The BBG is laying claim that the intended goal of its “new” strategic plan is to become the world’s leading global news network. What does that mean? How much of that 7 billion in total world population puts the BBG in the hunt to validate that claim? Hovering around 200 million according to its claimed global audience numbers, it’s a long haul to reach anything approximating a reasonable suggestion that the BBG is a “leading global news network.”
And keep in mind that if the BBG carries out its intended destruction of US Government international radio broadcasting, its audience gets cut by more than half. All of those people aren’t going to run to the Internet. That lesson was learned in Russia, contrary to the outrageous claims by the BBG of Russian audience increases. The BBG’s own research showed that its audience in Russia fell off a cliff when it ended its direct VOA Russian radio broadcasts in 2008.
The BBG has set a deadline of 2016 (its Soviet-style five-year plan) to reach its intended goals. Those goals, based on the BBG’s own numbers, would actually represent a substantially diminished audience with the loss of radio broadcasting. VOA director David Ensor essentially reiterated those goals in a recent C-SPAN television interview.
How does this intended outcome benefit the United States? How does this intended outcome represent a judicious use of US taxpayer money? Unfortunately, to all appearances the answer is” it doesn’t.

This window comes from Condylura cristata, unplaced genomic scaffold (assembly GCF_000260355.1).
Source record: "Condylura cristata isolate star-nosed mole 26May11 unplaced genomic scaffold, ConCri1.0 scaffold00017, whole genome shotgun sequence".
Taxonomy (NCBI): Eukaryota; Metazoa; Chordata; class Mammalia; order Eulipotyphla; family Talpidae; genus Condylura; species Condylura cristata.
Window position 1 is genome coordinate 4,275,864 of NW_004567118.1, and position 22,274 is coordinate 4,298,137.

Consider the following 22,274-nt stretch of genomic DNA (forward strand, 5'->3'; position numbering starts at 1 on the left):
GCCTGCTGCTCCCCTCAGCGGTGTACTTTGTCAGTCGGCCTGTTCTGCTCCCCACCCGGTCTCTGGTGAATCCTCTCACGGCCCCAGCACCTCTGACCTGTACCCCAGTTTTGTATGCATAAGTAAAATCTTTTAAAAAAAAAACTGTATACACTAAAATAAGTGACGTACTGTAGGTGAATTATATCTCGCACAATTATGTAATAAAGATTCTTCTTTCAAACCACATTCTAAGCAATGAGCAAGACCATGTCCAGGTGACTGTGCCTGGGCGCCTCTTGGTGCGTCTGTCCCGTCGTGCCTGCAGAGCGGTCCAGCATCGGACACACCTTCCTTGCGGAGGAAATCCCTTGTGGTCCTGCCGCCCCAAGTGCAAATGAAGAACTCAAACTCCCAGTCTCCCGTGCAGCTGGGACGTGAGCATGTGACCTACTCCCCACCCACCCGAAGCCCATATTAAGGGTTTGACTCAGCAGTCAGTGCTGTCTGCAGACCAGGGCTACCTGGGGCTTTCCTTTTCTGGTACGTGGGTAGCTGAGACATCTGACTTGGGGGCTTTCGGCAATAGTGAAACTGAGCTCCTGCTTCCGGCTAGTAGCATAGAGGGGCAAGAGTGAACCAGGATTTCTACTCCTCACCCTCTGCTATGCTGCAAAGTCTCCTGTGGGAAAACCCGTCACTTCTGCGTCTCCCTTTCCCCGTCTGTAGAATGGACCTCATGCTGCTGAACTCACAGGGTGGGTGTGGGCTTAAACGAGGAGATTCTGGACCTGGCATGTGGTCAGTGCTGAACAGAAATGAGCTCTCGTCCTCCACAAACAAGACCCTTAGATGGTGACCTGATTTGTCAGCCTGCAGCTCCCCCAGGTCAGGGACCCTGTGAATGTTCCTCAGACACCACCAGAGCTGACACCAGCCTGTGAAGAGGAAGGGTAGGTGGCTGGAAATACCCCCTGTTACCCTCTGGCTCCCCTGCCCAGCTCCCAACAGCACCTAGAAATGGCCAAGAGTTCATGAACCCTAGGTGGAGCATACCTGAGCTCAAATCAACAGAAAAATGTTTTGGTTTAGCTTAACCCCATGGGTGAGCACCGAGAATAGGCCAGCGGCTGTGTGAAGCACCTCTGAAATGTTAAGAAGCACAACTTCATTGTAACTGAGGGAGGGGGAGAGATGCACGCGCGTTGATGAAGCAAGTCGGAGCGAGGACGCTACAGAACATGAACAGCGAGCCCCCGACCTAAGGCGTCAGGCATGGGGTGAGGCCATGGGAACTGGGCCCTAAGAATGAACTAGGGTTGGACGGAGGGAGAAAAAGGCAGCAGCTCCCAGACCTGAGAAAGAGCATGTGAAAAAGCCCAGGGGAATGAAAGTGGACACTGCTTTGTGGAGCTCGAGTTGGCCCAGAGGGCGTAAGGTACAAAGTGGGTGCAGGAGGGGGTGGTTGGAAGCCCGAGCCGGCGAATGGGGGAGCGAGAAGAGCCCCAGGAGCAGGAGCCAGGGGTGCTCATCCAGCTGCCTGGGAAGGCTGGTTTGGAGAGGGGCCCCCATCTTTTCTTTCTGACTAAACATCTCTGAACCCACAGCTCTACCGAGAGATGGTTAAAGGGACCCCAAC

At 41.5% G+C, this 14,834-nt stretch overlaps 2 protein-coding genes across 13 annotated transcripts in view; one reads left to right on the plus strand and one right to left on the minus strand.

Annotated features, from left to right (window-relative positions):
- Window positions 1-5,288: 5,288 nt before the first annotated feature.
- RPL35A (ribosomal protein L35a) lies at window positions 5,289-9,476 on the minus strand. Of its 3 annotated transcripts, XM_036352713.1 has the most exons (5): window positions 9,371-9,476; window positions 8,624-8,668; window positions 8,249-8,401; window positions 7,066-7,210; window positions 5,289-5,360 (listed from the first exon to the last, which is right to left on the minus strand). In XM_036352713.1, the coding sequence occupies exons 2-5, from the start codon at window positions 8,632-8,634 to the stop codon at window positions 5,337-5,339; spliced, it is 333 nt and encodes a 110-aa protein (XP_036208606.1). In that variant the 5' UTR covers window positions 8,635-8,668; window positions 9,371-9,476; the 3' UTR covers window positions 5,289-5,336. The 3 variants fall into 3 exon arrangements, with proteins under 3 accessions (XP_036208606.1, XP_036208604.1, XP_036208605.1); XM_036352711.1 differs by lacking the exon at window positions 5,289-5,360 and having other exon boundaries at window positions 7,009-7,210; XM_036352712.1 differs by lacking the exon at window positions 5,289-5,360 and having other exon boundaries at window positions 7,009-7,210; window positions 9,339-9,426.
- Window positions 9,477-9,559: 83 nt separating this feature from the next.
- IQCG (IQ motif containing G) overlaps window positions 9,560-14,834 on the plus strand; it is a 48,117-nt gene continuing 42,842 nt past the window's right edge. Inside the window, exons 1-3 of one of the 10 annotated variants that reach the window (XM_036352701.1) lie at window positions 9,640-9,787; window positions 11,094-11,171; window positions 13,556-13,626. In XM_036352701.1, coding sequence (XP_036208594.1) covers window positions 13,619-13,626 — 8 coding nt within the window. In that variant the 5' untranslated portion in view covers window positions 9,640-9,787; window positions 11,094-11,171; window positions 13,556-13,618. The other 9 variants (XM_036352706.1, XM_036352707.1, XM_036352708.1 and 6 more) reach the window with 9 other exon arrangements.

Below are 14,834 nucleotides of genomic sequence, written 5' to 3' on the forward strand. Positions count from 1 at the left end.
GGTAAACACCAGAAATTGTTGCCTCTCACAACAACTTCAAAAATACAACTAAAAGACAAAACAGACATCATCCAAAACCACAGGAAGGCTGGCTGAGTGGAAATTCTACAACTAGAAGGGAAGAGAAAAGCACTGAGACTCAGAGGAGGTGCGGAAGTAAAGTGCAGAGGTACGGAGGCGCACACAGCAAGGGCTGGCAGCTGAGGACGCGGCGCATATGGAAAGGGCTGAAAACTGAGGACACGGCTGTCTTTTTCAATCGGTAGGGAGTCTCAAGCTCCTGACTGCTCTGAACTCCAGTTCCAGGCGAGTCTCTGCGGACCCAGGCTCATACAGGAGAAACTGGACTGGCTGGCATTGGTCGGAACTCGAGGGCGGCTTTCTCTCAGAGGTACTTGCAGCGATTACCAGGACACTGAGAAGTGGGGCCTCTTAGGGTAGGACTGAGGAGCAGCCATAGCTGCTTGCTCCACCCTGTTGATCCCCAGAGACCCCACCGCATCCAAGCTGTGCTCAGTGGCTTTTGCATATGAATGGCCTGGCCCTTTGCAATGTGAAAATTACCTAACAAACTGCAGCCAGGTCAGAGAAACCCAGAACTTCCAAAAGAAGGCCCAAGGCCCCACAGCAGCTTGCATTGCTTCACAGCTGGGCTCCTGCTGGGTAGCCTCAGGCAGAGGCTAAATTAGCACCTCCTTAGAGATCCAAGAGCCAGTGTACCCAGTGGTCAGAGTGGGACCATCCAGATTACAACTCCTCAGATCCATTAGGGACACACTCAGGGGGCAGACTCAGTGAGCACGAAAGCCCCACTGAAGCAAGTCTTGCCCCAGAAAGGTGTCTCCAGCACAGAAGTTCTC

In the end, audience size aside, it all comes down to effectiveness. The BBG already a sizable “global news network” through its many and varied entities. And still, with all these assets, its penetration of global publics remains challenged.
One last thing: check the numbers of the press release:
106 million radio audience.
97 million television audience.
10 million Internet audience.
Total: 213 million.
That’s more than 187 million at the opening of the press release.
Well, we’ll give the BBG the difference. It’s still not enough to be “the leading global news network.”
Far from it.
November 16, 2011
From the BBG official website:
BBG Broadcasts Reach Record Audiences
(WASHINGTON, D.C.—November 15, 2011) U.S. government funded international broadcasters reached an estimated 187 million people every week in 2011, an increase of 22 million from last year’s figure, according to new audience data being made public by the Broadcasting Board of Governors.